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The ball boys and girls, in their own words - Part 5: Yoël Fort

By Estelle Couderc   on   Thursday 16 November 2017
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Year after year, hundreds of young people apply to become ball boys and girls at the French Open, putting themselves through an arduous selection process that involves some tough training and ball-throwing, agility and running tests. For those who make the grade, the Roland-Garros fortnight is a subtle blend of stress and passion, an amazing adventure in which they walk the very same clay as the game’s greatest players. For a fortunate few, the experience ends with them walking hand in hand with one of the finalists in front of a capacity 15,000 crowd at the Philippe-Chatrier, a moment of intimacy and the perfect end to magical tournament, every detail of which they will remember for many, many years to come. So here, in their own words and in a fifth instalment, come the ball boys and girls.

Yoël Fort, walking out with Lucie Safarova at the 2015 women’s final

“A blend of stress and excitement”
“What struck me most was first realising that I was actually with a player, then the moment I stepped out onto Centre Court with her, in front of thousands of people. Beforehand, I was really anxious about what would happen, how I would take her hand… But, of course, I was really happy to do it. I chose Safarova because I’d already collected balls for her a few times in the doubles. I was even on duty when she won the final with Bethanie Mattek-Sands the following day! So, I was really pleased to be able to walk out with her. At the beginning you’re just waiting, then suddenly you get a surge of joy when you see the players arrive. It’s stressful sometimes, too, because you don’t really know how to act. It’s a blend of stress and excitement. And, at the end, when you step out onto the court, you relax and drink it all in!”

“My heart was thumping”
“I’d have liked it to last longer, but I knew that wasn’t possible. I just thought that I was lucky to have been there in the first place! Safarova thanked me for leading her out. I could tell she was really focused on the final, which meant that she didn’t talk much, so I was just happy that she’d said anything to me. I remember feeling delighted. It was the last day, I knew that it would all be over soon, and so I made the most of the atmosphere at that moment. It was awe-inspiring… and a bit scary too. I’ll admit that my heart was thumping! Then I went onto Suzanne-Lenglen Court to watch the final on the giant screen. Most of the other ball kids were really happy for me. Of course, I was rooting for Safarova. Not necessarily because I had held her hand – I think I would have supported her anyway because every time I’d collected balls for her before the final, I’d found her game really nice to watch. She wasn’t far behind Serena Williams in the final, either.”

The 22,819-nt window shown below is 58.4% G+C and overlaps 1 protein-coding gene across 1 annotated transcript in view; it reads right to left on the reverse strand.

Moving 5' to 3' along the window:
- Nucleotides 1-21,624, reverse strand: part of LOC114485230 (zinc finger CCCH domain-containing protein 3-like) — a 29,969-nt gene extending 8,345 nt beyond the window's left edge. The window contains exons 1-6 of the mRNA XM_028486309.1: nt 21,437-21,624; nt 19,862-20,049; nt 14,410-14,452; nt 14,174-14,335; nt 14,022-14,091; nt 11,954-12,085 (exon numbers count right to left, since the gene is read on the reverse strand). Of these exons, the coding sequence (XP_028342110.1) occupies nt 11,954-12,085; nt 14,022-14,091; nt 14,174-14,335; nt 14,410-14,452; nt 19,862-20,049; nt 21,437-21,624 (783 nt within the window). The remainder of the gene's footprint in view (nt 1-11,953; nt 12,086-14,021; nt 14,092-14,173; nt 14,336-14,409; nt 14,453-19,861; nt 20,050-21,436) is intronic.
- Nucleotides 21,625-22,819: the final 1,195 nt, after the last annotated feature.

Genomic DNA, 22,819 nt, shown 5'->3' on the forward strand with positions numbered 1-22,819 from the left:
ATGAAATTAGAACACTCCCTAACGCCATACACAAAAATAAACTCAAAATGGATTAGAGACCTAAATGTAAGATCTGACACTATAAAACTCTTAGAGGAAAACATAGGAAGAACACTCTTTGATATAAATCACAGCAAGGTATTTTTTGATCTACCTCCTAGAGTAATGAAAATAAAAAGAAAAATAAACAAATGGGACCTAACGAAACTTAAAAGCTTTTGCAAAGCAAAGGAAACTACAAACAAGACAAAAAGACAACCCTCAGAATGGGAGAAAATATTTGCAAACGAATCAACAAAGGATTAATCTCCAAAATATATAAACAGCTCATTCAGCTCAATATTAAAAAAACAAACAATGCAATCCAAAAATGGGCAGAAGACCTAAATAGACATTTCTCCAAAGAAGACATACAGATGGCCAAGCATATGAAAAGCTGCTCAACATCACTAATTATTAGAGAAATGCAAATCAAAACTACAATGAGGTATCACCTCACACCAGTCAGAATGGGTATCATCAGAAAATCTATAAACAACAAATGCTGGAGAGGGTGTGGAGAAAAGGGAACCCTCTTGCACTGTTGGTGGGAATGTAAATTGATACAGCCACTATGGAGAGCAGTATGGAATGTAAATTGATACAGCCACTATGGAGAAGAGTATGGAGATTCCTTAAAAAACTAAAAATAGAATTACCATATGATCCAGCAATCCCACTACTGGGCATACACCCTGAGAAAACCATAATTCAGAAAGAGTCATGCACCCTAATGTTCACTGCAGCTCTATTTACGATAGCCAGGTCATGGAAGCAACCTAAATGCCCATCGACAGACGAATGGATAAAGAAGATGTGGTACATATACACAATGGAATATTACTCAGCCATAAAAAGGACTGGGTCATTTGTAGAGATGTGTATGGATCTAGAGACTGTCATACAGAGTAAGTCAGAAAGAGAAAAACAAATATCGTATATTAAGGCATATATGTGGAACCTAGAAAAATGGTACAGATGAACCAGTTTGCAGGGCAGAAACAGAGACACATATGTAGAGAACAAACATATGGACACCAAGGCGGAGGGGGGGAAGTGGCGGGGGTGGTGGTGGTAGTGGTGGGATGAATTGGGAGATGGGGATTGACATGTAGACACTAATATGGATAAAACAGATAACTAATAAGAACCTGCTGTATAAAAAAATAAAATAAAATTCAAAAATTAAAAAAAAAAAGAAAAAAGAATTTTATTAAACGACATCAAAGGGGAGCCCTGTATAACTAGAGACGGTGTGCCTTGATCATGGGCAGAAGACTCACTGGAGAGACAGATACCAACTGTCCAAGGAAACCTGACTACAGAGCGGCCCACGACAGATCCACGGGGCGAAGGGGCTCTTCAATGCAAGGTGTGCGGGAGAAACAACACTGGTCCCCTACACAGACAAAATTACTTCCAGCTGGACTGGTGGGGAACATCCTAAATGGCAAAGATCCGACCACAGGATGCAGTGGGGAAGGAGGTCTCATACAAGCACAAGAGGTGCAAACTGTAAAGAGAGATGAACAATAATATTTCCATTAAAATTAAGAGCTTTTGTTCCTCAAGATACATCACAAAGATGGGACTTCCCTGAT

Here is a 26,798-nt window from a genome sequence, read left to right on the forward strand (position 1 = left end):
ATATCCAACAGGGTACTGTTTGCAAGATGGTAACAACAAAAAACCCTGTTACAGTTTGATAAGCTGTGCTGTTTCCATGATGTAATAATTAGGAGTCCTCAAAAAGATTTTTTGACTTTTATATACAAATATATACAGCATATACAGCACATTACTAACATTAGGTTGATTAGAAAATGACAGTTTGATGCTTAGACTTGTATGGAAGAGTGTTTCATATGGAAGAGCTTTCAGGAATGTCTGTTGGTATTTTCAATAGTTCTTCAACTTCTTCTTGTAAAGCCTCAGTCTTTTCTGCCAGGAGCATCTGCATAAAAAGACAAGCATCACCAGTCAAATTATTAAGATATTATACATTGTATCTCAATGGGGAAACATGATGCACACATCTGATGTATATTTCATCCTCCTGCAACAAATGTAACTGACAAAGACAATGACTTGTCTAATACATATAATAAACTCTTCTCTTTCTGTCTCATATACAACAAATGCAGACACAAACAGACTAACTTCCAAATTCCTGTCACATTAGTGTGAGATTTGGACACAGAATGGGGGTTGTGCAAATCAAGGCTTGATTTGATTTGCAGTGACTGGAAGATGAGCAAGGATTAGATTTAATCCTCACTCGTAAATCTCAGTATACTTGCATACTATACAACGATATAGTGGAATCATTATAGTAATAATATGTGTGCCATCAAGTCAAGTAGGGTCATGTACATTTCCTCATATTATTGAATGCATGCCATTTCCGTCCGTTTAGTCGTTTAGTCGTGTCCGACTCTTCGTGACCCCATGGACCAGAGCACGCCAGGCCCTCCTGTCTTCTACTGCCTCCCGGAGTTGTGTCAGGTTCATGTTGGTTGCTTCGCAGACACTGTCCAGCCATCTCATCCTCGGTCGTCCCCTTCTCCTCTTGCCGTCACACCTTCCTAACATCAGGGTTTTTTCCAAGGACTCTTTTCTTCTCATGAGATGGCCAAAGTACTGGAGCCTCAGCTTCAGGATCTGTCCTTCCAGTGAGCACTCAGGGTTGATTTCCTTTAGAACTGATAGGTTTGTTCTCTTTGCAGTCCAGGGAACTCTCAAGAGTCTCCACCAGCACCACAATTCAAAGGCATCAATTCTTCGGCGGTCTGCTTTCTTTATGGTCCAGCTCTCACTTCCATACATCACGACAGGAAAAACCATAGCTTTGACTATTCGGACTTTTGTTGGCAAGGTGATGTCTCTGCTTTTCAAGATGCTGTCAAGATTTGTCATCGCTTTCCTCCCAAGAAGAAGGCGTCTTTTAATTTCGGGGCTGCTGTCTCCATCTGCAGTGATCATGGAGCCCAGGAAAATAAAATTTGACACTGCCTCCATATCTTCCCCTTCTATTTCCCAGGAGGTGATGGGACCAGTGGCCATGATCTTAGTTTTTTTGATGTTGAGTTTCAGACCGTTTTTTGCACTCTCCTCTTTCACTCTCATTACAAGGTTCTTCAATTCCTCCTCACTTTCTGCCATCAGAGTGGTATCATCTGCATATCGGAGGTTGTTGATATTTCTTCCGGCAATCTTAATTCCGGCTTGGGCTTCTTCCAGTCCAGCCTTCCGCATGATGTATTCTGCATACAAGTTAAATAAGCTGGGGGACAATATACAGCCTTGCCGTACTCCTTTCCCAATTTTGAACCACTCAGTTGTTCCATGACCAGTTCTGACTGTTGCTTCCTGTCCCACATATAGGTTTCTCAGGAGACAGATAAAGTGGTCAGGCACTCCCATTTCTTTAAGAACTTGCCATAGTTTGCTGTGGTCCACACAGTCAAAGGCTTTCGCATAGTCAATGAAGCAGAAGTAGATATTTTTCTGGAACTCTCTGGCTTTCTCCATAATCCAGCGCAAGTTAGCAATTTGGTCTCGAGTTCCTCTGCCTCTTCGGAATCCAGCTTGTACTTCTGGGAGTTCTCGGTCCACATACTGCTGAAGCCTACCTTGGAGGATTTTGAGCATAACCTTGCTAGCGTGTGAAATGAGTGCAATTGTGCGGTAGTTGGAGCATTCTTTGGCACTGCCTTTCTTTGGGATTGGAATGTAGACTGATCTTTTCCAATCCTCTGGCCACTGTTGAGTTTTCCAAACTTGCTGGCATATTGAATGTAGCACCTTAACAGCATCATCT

"My best ever tennis experience”
“My favourite players were Federer and Wozniacki and that hasn’t changed, but the experience was so memorable that Safarova has become a special player to me. It creates a bit of a connection because of this amazing moment, and because people saw me on TV with her, so they ask me about it... What I remember most is the joy of walking out onto the court with her, with the music, that incredible atmosphere, all that applause when we stepped out together. It was a unique experience, one I’ll have only once in my lifetime. I know there won’t be a second! Even today, I can still say that it is my best ever tennis experience.”

S. Williams v. L. Safarova Women's Highlights / Final
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Next Article: The ball boys and girls, in their own words - Part 4: Solène Valy
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